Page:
As it happens Carroll didn’t even make it off the bench. Perhaps Kenny thought we were doing ok up until we scored, and he didn’t want to upset the status quo. We scored in the end, and almost got the win, so who’s to know what might have happened had Carroll been on the pitch from earlier. Who am I to argue with the King anyway. Take a look at our attacking third passes in the game from the StatsZone graphic below. It’s quite interesting to see how much of our play was concentrated on the wings. Not surprising then that we got as many crosses in as we did.
There was certainly a lack of creativity from the centre of the pitch. A telling stat from the game is that we actually attempted zero through balls. Our season total was 33 attempted through balls beforehand, averaging 4.7 per game. Considering that the majority of through balls originate from the centre of the pitch, and in particular, from midfield, it highlights the fact that not much creativity happened in the centre. United themselves only attempted one through ball for the entire game.
Finally, and I was not the only one to point this out, a lot was said before the game about the amount of chances Liverpool have missed this season. I pointed out in my tactical preview to the game that we really needed to start taking our chances. Especially against a team of United’s calibre. Before the game our chance conversion ratio was 10%. After the United game it has now dropped to 9%. A telling stat in the context of the game. Considering United’s chance conversion ratio so far this season is 23% then you begin to understand why there is such a difference in not only the goals scored column, but the amount of points accumulated , between both teams. It is worth noting though that United’s 23% this season is operating way and above the norm. Especially as they themselves had the highest chance conversion rate for the whole of last season, standing at 16%. That stat sort of puts into context how deadly they have been in front of goal this season.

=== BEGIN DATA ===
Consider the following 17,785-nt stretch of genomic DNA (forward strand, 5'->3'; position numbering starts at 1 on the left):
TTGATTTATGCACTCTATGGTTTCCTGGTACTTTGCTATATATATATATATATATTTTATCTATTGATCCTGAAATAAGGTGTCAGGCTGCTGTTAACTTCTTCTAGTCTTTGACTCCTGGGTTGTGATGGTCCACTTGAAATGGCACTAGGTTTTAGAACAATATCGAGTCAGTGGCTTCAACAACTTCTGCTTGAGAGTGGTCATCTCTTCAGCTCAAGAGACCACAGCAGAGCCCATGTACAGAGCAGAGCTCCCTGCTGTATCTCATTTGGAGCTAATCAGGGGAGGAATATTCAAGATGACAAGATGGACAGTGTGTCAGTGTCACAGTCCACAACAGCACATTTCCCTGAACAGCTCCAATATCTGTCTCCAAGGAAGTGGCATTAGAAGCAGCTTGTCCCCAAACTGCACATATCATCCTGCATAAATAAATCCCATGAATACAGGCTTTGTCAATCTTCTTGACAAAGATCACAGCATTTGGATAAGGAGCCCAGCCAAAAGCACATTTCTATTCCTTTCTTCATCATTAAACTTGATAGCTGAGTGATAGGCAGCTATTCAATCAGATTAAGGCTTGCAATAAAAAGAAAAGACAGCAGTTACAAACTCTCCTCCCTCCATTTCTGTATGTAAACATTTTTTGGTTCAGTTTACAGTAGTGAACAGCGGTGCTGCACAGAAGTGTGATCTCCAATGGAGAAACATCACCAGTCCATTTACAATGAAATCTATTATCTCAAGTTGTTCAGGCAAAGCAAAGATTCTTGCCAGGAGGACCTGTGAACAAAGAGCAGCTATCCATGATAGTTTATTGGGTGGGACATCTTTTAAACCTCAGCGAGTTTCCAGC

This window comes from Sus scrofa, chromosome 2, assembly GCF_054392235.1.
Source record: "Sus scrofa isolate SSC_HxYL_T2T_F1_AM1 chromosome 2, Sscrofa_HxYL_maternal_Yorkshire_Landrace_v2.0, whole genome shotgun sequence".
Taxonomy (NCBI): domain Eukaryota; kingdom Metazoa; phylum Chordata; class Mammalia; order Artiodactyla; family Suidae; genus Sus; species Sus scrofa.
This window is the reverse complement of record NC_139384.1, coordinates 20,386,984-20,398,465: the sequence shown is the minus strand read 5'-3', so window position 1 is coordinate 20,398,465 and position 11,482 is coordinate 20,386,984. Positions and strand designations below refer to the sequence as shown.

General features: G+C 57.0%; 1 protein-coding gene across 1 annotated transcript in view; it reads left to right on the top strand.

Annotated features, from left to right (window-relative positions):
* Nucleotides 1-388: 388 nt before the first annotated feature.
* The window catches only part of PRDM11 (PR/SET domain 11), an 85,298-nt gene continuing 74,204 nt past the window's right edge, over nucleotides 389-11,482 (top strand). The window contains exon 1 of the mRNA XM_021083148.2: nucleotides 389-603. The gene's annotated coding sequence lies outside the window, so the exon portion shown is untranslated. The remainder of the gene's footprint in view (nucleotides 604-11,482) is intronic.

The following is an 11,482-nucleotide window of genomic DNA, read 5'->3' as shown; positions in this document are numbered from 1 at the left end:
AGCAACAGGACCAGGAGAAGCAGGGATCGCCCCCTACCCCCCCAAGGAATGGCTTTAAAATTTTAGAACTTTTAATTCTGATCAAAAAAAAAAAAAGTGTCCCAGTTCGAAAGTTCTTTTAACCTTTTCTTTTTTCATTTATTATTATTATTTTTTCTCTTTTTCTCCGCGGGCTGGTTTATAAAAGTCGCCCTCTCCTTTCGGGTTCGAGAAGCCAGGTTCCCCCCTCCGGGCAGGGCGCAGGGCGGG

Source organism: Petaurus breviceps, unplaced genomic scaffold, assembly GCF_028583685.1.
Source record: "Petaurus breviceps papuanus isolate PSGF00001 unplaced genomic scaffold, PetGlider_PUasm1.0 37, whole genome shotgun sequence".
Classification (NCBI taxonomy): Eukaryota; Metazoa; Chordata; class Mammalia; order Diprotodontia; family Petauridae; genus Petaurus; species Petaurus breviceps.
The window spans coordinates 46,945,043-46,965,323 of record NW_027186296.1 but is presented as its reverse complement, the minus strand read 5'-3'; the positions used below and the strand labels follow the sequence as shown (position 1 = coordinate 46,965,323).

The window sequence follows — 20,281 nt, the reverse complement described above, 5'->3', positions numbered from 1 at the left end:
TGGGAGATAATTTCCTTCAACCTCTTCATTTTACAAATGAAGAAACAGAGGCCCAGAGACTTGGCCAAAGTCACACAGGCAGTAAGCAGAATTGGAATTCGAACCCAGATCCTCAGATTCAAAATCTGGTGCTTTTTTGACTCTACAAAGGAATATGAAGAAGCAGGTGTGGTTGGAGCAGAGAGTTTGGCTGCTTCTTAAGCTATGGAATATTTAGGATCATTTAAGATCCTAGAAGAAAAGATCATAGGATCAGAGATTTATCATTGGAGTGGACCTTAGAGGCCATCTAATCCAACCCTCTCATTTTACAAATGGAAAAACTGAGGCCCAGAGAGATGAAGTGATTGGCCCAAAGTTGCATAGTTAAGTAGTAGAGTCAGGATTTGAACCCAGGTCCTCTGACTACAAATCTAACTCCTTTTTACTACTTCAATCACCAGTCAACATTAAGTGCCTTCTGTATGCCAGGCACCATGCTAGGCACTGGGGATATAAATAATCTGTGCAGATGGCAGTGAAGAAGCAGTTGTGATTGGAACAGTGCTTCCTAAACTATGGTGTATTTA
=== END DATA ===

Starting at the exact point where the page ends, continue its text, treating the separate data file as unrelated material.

If we were to have any chance of winning against United then we really needed to take the chances that came our way. Something we failed miserably to do. On the whole though, there is plenty to be positive about. All though the game was probably there to win, perhaps it is an indication of where we are as a club, especially in our development, that we didn’t just have that extra bit of guile and confidence to take the game more to United. We certainly are a lot better off than we were a year ago that’s for sure. And maybe the essence of the game in not in the scoreline, but in the fact that United were happy to come away with not being beaten, and ultimately we were unhappy not to get 3 points from the game. So here’s to 3 points and a win against Norwich.